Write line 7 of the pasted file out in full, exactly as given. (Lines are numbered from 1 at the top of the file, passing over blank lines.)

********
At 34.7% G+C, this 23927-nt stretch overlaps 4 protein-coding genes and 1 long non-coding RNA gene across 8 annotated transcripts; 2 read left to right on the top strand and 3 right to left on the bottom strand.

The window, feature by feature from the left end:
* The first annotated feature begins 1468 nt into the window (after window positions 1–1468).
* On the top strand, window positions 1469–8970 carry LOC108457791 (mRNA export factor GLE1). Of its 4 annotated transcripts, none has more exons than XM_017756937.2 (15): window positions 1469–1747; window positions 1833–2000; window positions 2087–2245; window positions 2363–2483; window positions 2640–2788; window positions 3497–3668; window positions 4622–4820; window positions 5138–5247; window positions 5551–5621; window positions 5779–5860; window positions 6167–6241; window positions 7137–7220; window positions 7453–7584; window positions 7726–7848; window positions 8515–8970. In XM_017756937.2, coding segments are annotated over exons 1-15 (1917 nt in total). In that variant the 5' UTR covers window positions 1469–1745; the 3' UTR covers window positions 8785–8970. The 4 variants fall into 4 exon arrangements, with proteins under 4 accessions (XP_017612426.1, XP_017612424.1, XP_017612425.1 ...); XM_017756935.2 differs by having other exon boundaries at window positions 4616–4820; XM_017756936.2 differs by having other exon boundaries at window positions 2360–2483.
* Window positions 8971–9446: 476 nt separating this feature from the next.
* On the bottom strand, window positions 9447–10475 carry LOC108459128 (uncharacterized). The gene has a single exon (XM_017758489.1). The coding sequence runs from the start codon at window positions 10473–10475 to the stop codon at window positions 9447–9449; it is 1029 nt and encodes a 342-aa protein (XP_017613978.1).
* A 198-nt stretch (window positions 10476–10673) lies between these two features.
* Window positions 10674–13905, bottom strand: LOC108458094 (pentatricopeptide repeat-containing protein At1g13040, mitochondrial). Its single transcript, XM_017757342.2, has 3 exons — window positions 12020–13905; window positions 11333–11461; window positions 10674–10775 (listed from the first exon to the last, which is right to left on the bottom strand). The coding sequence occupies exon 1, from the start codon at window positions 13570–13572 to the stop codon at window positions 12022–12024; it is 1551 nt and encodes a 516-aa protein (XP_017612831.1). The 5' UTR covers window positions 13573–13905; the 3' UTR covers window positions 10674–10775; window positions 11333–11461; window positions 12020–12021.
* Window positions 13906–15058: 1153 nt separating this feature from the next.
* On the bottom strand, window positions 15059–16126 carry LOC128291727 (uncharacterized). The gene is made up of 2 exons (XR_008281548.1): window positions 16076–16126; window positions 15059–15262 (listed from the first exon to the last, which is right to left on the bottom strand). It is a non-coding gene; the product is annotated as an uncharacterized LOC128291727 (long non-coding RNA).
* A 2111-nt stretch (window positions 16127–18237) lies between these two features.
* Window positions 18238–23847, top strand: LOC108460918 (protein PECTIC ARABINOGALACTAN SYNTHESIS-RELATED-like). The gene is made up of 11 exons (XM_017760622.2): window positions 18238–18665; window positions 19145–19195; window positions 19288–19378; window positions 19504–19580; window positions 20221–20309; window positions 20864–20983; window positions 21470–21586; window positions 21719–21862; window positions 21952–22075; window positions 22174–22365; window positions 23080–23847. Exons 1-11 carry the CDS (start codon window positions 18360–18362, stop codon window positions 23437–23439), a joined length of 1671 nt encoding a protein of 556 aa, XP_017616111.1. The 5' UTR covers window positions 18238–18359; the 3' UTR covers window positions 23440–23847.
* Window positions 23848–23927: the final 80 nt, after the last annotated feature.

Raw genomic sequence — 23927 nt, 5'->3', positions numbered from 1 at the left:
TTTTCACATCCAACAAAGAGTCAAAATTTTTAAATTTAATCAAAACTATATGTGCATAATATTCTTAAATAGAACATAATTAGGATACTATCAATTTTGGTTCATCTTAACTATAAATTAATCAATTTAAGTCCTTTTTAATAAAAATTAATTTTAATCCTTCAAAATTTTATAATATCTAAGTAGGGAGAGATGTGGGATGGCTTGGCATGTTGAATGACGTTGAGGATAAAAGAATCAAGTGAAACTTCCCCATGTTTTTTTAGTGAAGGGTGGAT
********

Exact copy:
* A 198-nt stretch (window positions 10476–10673) lies between these two features.